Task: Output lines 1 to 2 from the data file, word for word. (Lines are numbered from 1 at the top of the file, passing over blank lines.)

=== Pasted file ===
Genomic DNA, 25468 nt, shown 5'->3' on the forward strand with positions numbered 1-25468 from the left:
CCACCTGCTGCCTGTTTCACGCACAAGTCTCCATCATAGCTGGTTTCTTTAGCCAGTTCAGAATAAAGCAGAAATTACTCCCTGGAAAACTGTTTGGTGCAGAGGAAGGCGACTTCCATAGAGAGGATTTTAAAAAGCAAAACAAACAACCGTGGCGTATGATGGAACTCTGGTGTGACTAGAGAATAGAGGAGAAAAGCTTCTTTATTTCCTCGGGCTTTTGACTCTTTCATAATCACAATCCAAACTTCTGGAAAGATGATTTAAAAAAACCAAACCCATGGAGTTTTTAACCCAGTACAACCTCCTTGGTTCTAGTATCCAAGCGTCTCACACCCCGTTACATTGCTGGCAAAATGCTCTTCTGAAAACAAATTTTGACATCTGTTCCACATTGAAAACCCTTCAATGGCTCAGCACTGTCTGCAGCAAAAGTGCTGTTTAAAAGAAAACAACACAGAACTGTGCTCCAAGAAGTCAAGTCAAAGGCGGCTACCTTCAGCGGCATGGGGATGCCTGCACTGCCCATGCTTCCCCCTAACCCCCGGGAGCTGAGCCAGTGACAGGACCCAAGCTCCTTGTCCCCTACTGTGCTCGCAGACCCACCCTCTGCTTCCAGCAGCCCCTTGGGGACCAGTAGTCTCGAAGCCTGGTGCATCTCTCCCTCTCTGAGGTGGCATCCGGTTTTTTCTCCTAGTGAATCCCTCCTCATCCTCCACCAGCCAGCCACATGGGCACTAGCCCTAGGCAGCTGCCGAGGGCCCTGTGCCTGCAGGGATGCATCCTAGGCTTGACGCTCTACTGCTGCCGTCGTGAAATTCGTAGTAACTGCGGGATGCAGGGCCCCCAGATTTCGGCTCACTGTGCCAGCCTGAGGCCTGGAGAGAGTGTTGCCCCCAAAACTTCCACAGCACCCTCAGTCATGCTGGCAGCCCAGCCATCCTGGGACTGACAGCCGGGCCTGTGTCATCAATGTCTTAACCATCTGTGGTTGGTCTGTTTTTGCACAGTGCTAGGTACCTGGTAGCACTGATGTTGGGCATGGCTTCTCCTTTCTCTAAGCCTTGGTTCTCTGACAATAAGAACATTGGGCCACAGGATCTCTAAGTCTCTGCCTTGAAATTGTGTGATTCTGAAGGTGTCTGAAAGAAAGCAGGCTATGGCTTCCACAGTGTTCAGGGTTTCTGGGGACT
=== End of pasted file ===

Genomic DNA, 25468 nt, shown 5'->3' on the forward strand with positions numbered 1-25468 from the left:
CCACCTGCTGCCTGTTTCACGCACAAGTCTCCATCATAGCTGGTTTCTTTAGCCAGTTCAGAATAAAGCAGAAATTACTCCCTGGAAAACTGTTTGGTGCAGAGGAAGGCGACTTCCATAGAGAGGATTTTAAAAAGCAAAACAAACAACCGTGGCGTATGATGGAACTCTGGTGTGACTAGAGAATAGAGGAGAAAAGCTTCTTTATTTCCTCGGGCTTTTGACTCTTTCATAATCACAATCCAAACTTCTGGAAAGATGATTTAAAAAAACCAAACCCATGGAGTTTTTAACCCAGTACAACCTCCTTGGTTCTAGTATCCAAGCGTCTCACACCCCGTTACATTGCTGGCAAAATGCTCTTCTGAAAACAAATTTTGACATCTGTTCCACATTGAAAACCCTTCAATGGCTCAGCACTGTCTGCAGCAAAAGTGCTGTTTAAAAGAAAACAACACAGAACTGTGCTCCAAGAAGTCAAGTCAAAGGCGGCTACCTTCAGCGGCATGGGGATGCCTGCACTGCCCATGCTTCCCCCTAACCCCCGGGAGCTGAGCCAGTGACAGGACCCAAGCTCCTTGTCCCCTACTGTGCTCGCAGACCCACCCTCTGCTTCCAGCAGCCCCTTGGGGACCAGTAGTCTCGAAGCCTGGTGCATCTCTCCCTCTCTGAGGTGGCATCCGGTTTTTTCTCCTAGTGAATCCCTCCTCATCCTCCACCAGCCAGCCACATGGGCACTAGCCCTAGGCAGCTGCCGAGGGCCCTGTGCCTGCAGGGATGCATCCTAGGCTTGACGCTCTACTGCTGCCGTCGTGAAATTCGTAGTAACTGCGGGATGCAGGGCCCCCAGATTTCGGCTCACTGTGCCAGCCTGAGGCCTGGAGAGAGTGTTGCCCCCAAAACTTCCACAGCACCCTCAGTCATGCTGGCAGCCCAGCCATCCTGGGACTGACAGCCGGGCCTGTGTCATCAATGTCTTAACCATCTGTGGTTGGTCTGTTTTTGCACAGTGCTAGGTACCTGGTAGCACTGATGTTGGGCATGGCTTCTCCTTTCTCTAAGCCTTGGTTCTCTGACAATAAGAACATTGGGCCACAGGATCTCTAAGTCTCTGCCTTGAAATTGTGTGATTCTGAAGGTGTCTGAAAGAAAGCAGGCTATGGCTTCCACAGTGTTCAGGGTTTCTGGGGACT